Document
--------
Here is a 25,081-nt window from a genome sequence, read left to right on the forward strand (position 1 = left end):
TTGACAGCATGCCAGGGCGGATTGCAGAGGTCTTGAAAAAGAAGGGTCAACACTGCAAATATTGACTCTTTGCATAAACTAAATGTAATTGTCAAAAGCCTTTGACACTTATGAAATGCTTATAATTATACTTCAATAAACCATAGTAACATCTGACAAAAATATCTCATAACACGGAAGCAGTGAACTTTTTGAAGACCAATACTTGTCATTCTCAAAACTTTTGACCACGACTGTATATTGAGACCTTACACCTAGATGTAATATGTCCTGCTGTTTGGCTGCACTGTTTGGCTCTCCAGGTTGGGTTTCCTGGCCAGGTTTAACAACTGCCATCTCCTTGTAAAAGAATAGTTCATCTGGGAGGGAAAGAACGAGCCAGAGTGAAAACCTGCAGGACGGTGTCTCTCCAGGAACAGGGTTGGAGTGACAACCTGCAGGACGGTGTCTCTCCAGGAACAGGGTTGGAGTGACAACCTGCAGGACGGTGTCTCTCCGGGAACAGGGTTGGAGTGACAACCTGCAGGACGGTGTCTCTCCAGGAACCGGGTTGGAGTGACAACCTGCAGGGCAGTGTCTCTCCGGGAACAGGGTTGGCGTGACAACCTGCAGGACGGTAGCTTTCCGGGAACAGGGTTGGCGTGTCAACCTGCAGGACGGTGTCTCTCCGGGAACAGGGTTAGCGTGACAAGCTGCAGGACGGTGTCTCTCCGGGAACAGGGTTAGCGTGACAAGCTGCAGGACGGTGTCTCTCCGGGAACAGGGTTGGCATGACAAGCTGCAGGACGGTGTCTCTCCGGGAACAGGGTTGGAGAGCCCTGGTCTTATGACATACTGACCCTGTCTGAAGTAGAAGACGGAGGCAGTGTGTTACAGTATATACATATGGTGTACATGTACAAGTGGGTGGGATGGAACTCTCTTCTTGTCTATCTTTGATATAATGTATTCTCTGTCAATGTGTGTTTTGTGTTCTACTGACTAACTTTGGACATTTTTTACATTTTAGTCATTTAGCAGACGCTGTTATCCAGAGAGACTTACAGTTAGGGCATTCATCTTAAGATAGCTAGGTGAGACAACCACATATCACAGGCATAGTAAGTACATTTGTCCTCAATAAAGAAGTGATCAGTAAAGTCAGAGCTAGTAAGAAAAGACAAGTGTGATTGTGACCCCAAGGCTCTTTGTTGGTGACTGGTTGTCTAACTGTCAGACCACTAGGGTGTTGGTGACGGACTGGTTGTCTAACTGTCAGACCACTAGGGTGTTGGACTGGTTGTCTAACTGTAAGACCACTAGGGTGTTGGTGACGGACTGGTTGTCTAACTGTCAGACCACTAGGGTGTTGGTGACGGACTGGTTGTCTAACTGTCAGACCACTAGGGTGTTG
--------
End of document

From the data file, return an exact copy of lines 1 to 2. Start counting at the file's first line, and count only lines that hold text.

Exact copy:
Here is a 25,081-nt window from a genome sequence, read left to right on the forward strand (position 1 = left end):
TTGACAGCATGCCAGGGCGGATTGCAGAGGTCTTGAAAAAGAAGGGTCAACACTGCAAATATTGACTCTTTGCATAAACTAAATGTAATTGTCAAAAGCCTTTGACACTTATGAAATGCTTATAATTATACTTCAATAAACCATAGTAACATCTGACAAAAATATCTCATAACACGGAAGCAGTGAACTTTTTGAAGACCAATACTTGTCATTCTCAAAACTTTTGACCACGACTGTATATTGAGACCTTACACCTAGATGTAATATGTCCTGCTGTTTGGCTGCACTGTTTGGCTCTCCAGGTTGGGTTTCCTGGCCAGGTTTAACAACTGCCATCTCCTTGTAAAAGAATAGTTCATCTGGGAGGGAAAGAACGAGCCAGAGTGAAAACCTGCAGGACGGTGTCTCTCCAGGAACAGGGTTGGAGTGACAACCTGCAGGACGGTGTCTCTCCAGGAACAGGGTTGGAGTGACAACCTGCAGGACGGTGTCTCTCCGGGAACAGGGTTGGAGTGACAACCTGCAGGACGGTGTCTCTCCAGGAACCGGGTTGGAGTGACAACCTGCAGGGCAGTGTCTCTCCGGGAACAGGGTTGGCGTGACAACCTGCAGGACGGTAGCTTTCCGGGAACAGGGTTGGCGTGTCAACCTGCAGGACGGTGTCTCTCCGGGAACAGGGTTAGCGTGACAAGCTGCAGGACGGTGTCTCTCCGGGAACAGGGTTAGCGTGACAAGCTGCAGGACGGTGTCTCTCCGGGAACAGGGTTGGCATGACAAGCTGCAGGACGGTGTCTCTCCGGGAACAGGGTTGGAGAGCCCTGGTCTTATGACATACTGACCCTGTCTGAAGTAGAAGACGGAGGCAGTGTGTTACAGTATATACATATGGTGTACATGTACAAGTGGGTGGGATGGAACTCTCTTCTTGTCTATCTTTGATATAATGTATTCTCTGTCAATGTGTGTTTTGTGTTCTACTGACTAACTTTGGACATTTTTTACATTTTAGTCATTTAGCAGACGCTGTTATCCAGAGAGACTTACAGTTAGGGCATTCATCTTAAGATAGCTAGGTGAGACAACCACATATCACAGGCATAGTAAGTACATTTGTCCTCAATAAAGAAGTGATCAGTAAAGTCAGAGCTAGTAAGAAAAGACAAGTGTGATTGTGACCCCAAGGCTCTTTGTTGGTGACTGGTTGTCTAACTGTCAGACCACTAGGGTGTTGGTGACGGACTGGTTGTCTAACTGTCAGACCACTAGGGTGTTGGACTGGTTGTCTAACTGTAAGACCACTAGGGTGTTGGTGACGGACTGGTTGTCTAACTGTCAGACCACTAGGGTGTTGGTGACGGACTGGTTGTCTAACTGTCAGACCACTAGGGTGTTG